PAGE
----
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VISITOR INFORMATION
Description
Location
Getting to Seattle
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Travel Articles
Maritime Festival
Seafair Torchlight Parade


Cities and Towns
of Puget Sound


Population
City of Seattle: 602,000
Greater Seattle: 3.3 million

Elevation
sea level

Main Industries

Boeing (aircraft)
Microsoft
(software)
Safeco (insurance)
Nordstroms
(department stores)
Starbucks
(coffee)
Bio and medical technology, wood products, transportation equipment, food products, and fish-processing are also strong contributors to the economy.


Washington Travel Regions and Maps
Map  Cascade Mountains
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Map  Olympic Peninsula
Map  Puget Sound
Map  San Juan Islands
Map  South Central
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Map  Southwest


Seattle Visitor Information
Description

Livable City
In the past few decades, Seattle has quietly grown from a far-flung port city not registering on too many radar screens, to being nationally recognized as one of the most livable cities in the US. This recognition is based on criteria such as a critical mass of advanced technology, diverse economic sectors such as agriculture, services, manufacturing and international trade, superior educational and health care, (First Hill just east of downtown has been nicknamed "Pill Hill" due to the number of medical facilities crowded onto its slopes), public safety, a well-educated work force, quality of life and the international outlook of its people. The popularity of Seattle's natural and cultural amenities, that so epitomize the attraction of the Northwest, see the city now faced with the challenge of preserving its livability under the pressure of increasing residential and tourist populations.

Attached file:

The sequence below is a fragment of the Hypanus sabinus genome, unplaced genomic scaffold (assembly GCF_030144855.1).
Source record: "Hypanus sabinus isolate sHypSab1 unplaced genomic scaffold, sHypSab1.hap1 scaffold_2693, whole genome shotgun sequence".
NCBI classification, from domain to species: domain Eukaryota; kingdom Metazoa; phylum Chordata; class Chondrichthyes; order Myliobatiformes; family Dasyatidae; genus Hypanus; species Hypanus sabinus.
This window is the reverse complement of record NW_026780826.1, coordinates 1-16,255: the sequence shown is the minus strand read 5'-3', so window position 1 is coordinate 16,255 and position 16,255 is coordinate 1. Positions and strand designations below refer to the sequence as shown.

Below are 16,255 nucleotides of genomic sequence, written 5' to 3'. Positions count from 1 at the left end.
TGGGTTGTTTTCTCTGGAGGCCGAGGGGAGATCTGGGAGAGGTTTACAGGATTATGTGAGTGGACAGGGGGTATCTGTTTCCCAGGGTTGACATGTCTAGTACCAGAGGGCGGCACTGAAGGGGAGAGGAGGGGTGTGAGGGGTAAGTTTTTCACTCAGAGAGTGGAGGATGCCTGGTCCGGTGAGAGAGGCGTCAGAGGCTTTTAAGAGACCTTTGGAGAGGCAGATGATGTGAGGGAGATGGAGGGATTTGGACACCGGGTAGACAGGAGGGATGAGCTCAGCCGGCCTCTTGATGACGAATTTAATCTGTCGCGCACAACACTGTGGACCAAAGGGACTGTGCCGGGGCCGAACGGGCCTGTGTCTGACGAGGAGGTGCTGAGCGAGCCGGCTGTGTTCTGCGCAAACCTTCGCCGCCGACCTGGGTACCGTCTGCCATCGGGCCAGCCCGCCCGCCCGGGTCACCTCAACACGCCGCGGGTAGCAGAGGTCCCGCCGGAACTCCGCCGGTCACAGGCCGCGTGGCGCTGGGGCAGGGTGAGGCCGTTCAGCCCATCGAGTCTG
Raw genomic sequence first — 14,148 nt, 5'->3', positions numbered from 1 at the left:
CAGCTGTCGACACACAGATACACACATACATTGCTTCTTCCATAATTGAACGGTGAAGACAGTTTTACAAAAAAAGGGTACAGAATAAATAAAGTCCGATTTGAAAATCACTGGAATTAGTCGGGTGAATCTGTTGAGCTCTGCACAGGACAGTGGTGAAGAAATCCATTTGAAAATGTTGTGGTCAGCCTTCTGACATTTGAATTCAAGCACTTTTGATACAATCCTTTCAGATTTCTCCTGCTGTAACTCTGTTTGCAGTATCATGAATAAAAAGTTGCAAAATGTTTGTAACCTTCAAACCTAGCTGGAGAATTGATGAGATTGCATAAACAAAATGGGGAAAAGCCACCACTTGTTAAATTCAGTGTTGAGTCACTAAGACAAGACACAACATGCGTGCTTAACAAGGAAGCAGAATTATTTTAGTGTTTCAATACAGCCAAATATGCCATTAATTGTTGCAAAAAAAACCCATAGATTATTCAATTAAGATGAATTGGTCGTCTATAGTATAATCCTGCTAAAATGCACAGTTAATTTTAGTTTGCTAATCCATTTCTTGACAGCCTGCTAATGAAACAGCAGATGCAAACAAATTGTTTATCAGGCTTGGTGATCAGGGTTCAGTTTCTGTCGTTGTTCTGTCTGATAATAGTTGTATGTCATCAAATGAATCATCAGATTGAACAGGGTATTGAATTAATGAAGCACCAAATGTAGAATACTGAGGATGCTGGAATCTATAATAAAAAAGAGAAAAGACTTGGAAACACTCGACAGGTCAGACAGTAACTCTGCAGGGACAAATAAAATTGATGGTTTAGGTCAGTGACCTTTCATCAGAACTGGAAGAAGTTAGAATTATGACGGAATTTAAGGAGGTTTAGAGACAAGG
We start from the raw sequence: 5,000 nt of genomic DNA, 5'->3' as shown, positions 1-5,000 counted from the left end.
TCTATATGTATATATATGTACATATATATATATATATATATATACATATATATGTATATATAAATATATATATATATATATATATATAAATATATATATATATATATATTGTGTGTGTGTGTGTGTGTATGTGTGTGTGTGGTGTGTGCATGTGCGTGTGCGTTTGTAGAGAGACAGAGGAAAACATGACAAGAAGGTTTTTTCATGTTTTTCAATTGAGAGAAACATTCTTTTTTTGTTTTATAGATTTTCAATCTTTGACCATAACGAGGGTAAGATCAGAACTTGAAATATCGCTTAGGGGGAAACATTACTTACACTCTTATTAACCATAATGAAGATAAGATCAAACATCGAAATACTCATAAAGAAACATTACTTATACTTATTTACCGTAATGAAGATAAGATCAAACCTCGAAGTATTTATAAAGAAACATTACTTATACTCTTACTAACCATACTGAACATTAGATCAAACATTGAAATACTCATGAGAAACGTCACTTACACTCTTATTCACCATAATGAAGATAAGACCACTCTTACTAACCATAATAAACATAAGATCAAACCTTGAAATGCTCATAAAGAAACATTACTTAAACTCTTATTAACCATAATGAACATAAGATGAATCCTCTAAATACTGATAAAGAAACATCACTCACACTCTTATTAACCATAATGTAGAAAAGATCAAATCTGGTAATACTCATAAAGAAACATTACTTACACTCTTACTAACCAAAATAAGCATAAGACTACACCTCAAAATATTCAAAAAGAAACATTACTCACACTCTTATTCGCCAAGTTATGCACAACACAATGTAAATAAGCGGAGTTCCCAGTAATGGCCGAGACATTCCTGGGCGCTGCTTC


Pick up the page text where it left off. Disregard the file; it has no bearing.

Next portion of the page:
seattle.jpg (14619 bytes)
Looking east towards Seattle, as taken from the Bainbridge Island ferry. Note the Cascade Mountains in the background. Photo by Ray Maxwell

Perhaps because it is the largest city in Washington State, visitors sometimes think it is also the capital, however the state's capital is actually the nearby city of Olympia. Seattle is the seat of King County.

Colorful Port City
Seattle is a major port city for trans-Pacific and European trade. The Port of Seattle is the fifth largest container port in the United States and the 25th largest in the world. You can see heavily laden container ships with exotic ensigns making their way through Elliot Bay transporting some of the $36 billion worth of products that cross the Port's docks each year. A drive across the West Seattle Bridge places you above Elliott Bay's Harbor Island for an aerial view of all this shipping and transportation activity. The Southern approach to the city center via US Highway 99 passes through the area and is so lined with shipping containers that the area appears to be like some kind of anteroom for downtown's commerce. The Port also owns and operates Seattle-Tacoma International Airport; Fishermen's Terminal and Marine Industrial Center; Shilshole Bay Marina and the Bell Street Pier. The Bell Street Pier is an 11-acre complex on the western edge of downtown that includes an international conference center, marina, cruise ship berths, shops and restaurants. It is an attraction in itself.

Cosmopolitan yet Casual
Seattle has the cosmopolitan outlook of a port city with its strong civic, cultural and personal relationships abroad. It is open to new influences and perhaps first landing site for those seeking adventure, or starting a new life. Seattle has a long established gay community, and boasts the nation's longest running gay bar, the oldest lesbian resource center, the oldest gay counseling service, and the second richest foundation devoted to gay issues. Despite a cosmopolitan outlook, Seattle remains unpretentious, and even low-key. Folks who wear jeans to work, and prefer backpacks to briefcases are also those who appreciate the finer things in life, and are open to new influences in food and art.

Artistic Seattle